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09.02.17

The EFF’s Daniel Nazer Demonstrates That the US Patent Office Continues to Provide Ammunition in the Form of Fake Patents

Posted in America, EFF, Patents at 11:19 am by Dr. Roy Schestowitz

Enabling extortion

Daniel Nazer

Summary: In its campaign against “Stupid” patents, notably software patents, the EFF shows a ridiculous software patent from JP Morgan

THE USPTO has not stopped granting software patents. Sure, these are pretty worthless patents (courts repeatedly reject them), but the Office makes money ‘selling’ (granting) these ‘products’ (monopolies).

Ever heard of “lawtech patents”?

“Sure, these are pretty worthless patents (courts repeatedly reject them), but the Office makes money ‘selling’ (granting) these ‘products’ (monopolies).”We have not. A new buzzword? Like “fintech patents”?

No such thing exists, except in the minds of patent law firms trying to get a monopoly on thought processes or business methods. Watch this new article which says: “According to recent figures produced by Thomson Reuters Legal, there has been an astonishing increase of nearly 500% in the number of lawtech patents filed since 2012. The rate of growth slowed last year to a more modest 33%, rising from 436 to 579.”

Ridiculous. Throw these down the trash. It’s a bubble.

We’re not yet able to understand why the USPTO wants to grant so many patents. It makes the value of the whole lot lower, not higher.

Why is the USPTO still granting software patents that are obviously a farce? Like those which any undergraduate student can come up with in a matter of minutes? The EFF’s Daniel Nazer gave one such example the other day, taking one patent from JP Morgan and breaking it down to bits [1, 2, 3]. To quote part of his analysis of this patent:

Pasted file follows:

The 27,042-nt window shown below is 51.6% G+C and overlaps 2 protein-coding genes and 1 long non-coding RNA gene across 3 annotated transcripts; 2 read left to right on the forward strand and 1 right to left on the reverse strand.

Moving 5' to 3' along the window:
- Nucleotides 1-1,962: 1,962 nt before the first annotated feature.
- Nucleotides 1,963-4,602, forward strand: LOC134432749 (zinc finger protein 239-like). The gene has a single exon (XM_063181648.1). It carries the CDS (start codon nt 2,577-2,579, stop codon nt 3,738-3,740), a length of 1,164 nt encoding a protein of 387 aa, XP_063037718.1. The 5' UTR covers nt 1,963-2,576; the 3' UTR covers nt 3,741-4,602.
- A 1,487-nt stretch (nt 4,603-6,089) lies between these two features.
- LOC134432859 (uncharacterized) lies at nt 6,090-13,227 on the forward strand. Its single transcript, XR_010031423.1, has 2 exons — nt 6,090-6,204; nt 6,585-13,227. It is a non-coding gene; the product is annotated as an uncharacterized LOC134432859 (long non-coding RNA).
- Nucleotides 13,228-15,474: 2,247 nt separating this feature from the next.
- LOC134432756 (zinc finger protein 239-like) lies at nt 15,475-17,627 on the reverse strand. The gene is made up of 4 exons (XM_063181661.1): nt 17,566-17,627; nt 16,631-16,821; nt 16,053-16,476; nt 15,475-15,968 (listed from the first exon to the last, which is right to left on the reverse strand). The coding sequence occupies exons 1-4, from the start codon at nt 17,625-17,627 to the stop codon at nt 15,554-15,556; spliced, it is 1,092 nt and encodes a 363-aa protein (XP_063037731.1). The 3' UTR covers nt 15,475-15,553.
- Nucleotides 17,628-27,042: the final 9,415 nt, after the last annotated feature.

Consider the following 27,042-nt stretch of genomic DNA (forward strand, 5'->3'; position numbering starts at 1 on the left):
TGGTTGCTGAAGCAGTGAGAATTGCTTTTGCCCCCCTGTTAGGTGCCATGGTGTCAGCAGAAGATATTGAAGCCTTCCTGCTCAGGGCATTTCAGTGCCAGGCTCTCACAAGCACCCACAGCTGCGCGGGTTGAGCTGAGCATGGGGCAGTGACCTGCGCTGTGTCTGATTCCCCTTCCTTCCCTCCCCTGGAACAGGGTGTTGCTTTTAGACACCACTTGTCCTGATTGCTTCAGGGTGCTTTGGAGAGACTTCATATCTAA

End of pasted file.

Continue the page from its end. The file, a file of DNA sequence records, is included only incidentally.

We have often criticized the Patent Office for issuing broad software patents that cover obvious processes. Instead of promoting innovation in software, the patent system places landmines for developers who wish to use basic and fundamental tools. This month’s stupid patent, which covers user permissions for mobile applications, is a classic example.

[...]

That’s it. The claim simply covers having an app check to see if another app is on the phone, getting the user’s permission to access data from the second app, then accessing that data.

JP Morgan is one of those very wealthy corporations that pursue “fintech patents” (either business methods or software patents), sometimes even on Blockchain/Bitcoin as we showed earlier this year and last year. We published about half a dozen articles about that.

“JP Morgan is one of those very wealthy corporations that pursue “fintech patents” (either business methods or software patents), sometimes even on Blockchain/Bitcoin as we showed earlier this year and last year.”Daniel Nazer’s analysis is thankfully receiving some attention from financial press and also Mr. Mullin, who said that “if JP Morgan Chase wanted to, it could actually accuse those developers of infringing its new patent. The developers could defend themselves and win, but only at enormous cost.”